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U.S. Deports Russian In 2015 Spy Case That Continues To Reverberate

Mike Eckel April 05, 2017

U.S. authorities have deported a man convicted of working as an unregistered Russian government agent, in a case that has shed light on Russian intelligence operations in the United States.

The case against Yevgeny Buryakov, who U.S. Immigration and Custom Enforcement said was sent back to Russia on April 5, has also offered a glimpse into some of the ongoing federal investigations of possible collusion between Russian officials and aides of now U.S. President Donald Trump.

Buryakov was accused by federal prosecutors in 2015 of working for the Russian foreign intelligence service, known as the SVR, while employed by the state-owned Russian bank Vneshekonombank.

He was charged with trying to recruit Americans and gathering "economic intelligence" while working at the bank's New York branch.

Buryakov's arrest was trumpeted by then-U.S. Attorney General Eric Holder as the latest in a string of arrests that targeted Russians believed to be working as intelligence agents in the United States.

Buryakov pleaded guilty last May to violations of the Foreign Agents Registration Act, which requires anyone working in a political capacity for a foreign government to register with the U.S. Justice Department.

He was sentenced to prison and agreed to be deported at the conclusion of his sentence. He flew back to Russia on April 5 on a commercial flight and was turned over to Russian authorities, immigration officials said.

In recent months, scrutiny of Buryakov's former employer, Vneshekonombank, has grown as federal investigators look into possible collusion between Russian officials and former and current Trump aides.

The director of the FBI last month confirmed his agency was looking into those ties. The Senate Intelligence Committee and three other congressional committees are also probing the broader question of alleged Russian interference in last year's presidential election.

At the time of Buryakov's arrest, prosecutors announced similar charges against two other Russian citizens -- Igor Sporyshev and Viktor Podobny. Both held diplomatic passports, however, and weren't in the United States at the time.

Podobny's name popped up again this week when a former Trump campaign aide, Carter Page, confirmed that he had met with Podobny in 2013.

In federal court records filed in 2015, investigators asserted that Podobny was an SVR officer posing as an attaché at the Russian mission to the United Nations, and that he tried to recruit a person named "Male 1" as an agent.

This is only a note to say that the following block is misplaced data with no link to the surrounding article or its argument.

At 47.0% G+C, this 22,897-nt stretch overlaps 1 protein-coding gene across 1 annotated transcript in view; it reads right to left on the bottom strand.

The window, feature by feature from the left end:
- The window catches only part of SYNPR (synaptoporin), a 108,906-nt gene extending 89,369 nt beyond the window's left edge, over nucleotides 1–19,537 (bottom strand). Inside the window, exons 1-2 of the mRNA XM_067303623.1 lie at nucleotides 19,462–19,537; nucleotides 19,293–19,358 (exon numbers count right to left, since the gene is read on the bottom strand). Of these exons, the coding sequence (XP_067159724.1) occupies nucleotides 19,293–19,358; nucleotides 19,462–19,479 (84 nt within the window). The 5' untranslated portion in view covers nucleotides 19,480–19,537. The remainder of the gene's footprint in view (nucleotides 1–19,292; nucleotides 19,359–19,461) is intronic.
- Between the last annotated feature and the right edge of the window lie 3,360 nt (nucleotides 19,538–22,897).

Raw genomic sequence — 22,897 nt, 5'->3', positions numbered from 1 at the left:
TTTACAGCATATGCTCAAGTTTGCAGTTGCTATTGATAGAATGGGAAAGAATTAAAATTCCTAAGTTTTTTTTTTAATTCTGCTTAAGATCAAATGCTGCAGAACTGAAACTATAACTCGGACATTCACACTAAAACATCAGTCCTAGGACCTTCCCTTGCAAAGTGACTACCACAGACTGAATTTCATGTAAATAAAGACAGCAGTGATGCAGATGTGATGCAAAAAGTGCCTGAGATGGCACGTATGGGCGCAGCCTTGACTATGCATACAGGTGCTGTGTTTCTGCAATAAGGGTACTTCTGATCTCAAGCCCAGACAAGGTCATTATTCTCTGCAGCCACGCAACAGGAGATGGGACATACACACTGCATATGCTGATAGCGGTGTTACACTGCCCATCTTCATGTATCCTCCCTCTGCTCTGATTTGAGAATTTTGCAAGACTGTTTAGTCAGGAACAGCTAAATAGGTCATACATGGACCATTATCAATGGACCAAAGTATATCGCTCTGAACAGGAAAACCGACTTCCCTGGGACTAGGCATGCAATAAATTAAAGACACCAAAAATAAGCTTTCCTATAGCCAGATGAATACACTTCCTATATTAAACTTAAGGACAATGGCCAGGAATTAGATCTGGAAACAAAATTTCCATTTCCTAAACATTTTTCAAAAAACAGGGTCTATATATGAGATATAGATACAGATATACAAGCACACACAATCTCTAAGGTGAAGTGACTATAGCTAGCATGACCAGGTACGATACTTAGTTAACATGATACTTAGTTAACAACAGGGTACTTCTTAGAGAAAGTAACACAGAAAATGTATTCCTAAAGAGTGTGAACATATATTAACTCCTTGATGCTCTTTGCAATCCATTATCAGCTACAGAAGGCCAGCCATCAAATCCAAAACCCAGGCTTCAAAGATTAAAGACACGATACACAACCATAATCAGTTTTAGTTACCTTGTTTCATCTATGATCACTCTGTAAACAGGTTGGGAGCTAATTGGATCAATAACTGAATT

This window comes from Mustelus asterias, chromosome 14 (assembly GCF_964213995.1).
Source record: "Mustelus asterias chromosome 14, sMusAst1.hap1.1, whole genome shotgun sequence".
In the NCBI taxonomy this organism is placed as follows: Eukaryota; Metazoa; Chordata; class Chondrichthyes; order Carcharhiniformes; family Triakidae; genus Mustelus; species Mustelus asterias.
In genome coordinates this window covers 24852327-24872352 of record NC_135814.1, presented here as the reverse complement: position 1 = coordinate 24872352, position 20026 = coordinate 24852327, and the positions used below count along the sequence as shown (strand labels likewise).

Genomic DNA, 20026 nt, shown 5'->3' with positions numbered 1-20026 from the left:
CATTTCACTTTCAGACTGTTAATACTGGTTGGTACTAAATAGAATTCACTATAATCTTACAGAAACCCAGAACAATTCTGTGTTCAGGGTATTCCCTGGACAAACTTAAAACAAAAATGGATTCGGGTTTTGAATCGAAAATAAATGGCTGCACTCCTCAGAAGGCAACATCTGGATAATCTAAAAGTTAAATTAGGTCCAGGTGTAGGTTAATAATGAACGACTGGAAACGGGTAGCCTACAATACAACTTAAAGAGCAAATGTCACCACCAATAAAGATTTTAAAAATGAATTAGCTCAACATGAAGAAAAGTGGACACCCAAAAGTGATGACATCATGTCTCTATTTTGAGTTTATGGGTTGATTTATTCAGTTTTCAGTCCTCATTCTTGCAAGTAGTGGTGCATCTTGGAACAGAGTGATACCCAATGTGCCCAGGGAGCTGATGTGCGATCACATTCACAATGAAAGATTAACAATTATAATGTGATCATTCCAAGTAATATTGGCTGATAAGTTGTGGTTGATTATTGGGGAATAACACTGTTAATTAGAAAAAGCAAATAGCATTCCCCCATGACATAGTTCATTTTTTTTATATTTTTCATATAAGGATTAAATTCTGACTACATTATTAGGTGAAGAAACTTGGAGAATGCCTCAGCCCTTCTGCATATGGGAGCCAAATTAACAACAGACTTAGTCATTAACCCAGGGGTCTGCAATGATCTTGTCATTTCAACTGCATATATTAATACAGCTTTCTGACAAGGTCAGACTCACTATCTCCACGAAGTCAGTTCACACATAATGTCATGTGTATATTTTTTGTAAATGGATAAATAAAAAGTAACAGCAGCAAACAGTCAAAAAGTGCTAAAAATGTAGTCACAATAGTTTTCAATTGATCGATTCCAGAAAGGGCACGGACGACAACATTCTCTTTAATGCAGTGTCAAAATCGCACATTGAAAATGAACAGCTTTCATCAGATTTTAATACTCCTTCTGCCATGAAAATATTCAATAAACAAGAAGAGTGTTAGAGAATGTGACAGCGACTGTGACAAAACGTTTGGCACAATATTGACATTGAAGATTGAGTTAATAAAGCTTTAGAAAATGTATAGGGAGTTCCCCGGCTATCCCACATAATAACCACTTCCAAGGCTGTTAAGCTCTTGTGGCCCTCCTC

Page issued a statement this week confirming a BuzzFeed report that he was, in fact, "Male 1."

According to the court documents, FBI agents secretly recorded Podobny and Sporyshev discussing how to recruit Page, a former Moscow-based investment banker. Page provided them with documents about his New York-based investment firm, Global Energy Capital, which says it focuses on the energy sector in emerging markets,

Last month, Page, who has repeatedly denied any wrongdoing, told reporters he had been contacted by the Senate Intelligence Committee and told to preserve records and communications.

Last July, in the thick of the U.S. presidential election campaign, Page raised eyebrows in U.S. political circles when he flew to Moscow and gave a lecture to students and businesspeople there.

In the lecture, he accused "Washington and other Western capitals" of impeding other nations' "potential progress through their often hypocritical focus on ideas such as democratization, inequality, corruption, and regime change" -- criticisms that echo those frequently voiced by the Kremlin.

At the time of Buryakov's arrest in 2015, Moscow lashed out, accusing the Americans of carrying out an "anti-Russian campaign" and "resort[ing] to their favorite practice of pumping up spy passions."

Source: http://www.rferl.org/a/us-deports-russian-2015 -spy-case-buryakov/28412716.html

Copyright (c) 2017. RFE/RL, Inc. Reprinted with the permission of Radio Free Europe/Radio Liberty, 1201 Connecticut Ave., N.W. Washington DC 20036.

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